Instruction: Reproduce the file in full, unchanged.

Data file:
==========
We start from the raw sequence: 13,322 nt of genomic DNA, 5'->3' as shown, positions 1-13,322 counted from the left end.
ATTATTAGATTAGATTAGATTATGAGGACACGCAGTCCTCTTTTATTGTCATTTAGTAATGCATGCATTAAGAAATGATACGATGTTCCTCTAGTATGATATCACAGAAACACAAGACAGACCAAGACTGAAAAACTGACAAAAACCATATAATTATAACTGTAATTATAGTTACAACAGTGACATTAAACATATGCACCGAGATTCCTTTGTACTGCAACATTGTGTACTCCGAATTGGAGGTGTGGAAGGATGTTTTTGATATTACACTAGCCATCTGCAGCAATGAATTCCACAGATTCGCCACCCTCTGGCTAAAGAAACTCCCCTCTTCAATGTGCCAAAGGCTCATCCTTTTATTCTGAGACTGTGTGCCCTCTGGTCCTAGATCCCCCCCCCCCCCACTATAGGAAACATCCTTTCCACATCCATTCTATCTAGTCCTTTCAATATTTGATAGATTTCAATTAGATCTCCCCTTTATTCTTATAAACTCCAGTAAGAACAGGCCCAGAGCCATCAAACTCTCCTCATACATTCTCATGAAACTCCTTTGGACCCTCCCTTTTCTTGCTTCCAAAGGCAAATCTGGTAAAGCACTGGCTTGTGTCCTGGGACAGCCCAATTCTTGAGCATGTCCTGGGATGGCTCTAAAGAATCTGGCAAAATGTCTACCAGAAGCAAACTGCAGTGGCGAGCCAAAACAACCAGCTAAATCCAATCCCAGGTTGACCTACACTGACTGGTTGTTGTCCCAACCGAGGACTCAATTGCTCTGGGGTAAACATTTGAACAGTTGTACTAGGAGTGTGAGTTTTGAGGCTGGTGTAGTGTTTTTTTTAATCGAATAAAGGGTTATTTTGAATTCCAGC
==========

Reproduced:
We start from the raw sequence: 13,322 nt of genomic DNA, 5'->3' as shown, positions 1-13,322 counted from the left end.
ATTATTAGATTAGATTAGATTATGAGGACACGCAGTCCTCTTTTATTGTCATTTAGTAATGCATGCATTAAGAAATGATACGATGTTCCTCTAGTATGATATCACAGAAACACAAGACAGACCAAGACTGAAAAACTGACAAAAACCATATAATTATAACTGTAATTATAGTTACAACAGTGACATTAAACATATGCACCGAGATTCCTTTGTACTGCAACATTGTGTACTCCGAATTGGAGGTGTGGAAGGATGTTTTTGATATTACACTAGCCATCTGCAGCAATGAATTCCACAGATTCGCCACCCTCTGGCTAAAGAAACTCCCCTCTTCAATGTGCCAAAGGCTCATCCTTTTATTCTGAGACTGTGTGCCCTCTGGTCCTAGATCCCCCCCCCCCCCACTATAGGAAACATCCTTTCCACATCCATTCTATCTAGTCCTTTCAATATTTGATAGATTTCAATTAGATCTCCCCTTTATTCTTATAAACTCCAGTAAGAACAGGCCCAGAGCCATCAAACTCTCCTCATACATTCTCATGAAACTCCTTTGGACCCTCCCTTTTCTTGCTTCCAAAGGCAAATCTGGTAAAGCACTGGCTTGTGTCCTGGGACAGCCCAATTCTTGAGCATGTCCTGGGATGGCTCTAAAGAATCTGGCAAAATGTCTACCAGAAGCAAACTGCAGTGGCGAGCCAAAACAACCAGCTAAATCCAATCCCAGGTTGACCTACACTGACTGGTTGTTGTCCCAACCGAGGACTCAATTGCTCTGGGGTAAACATTTGAACAGTTGTACTAGGAGTGTGAGTTTTGAGGCTGGTGTAGTGTTTTTTTTAATCGAATAAAGGGTTATTTTGAATTCCAGC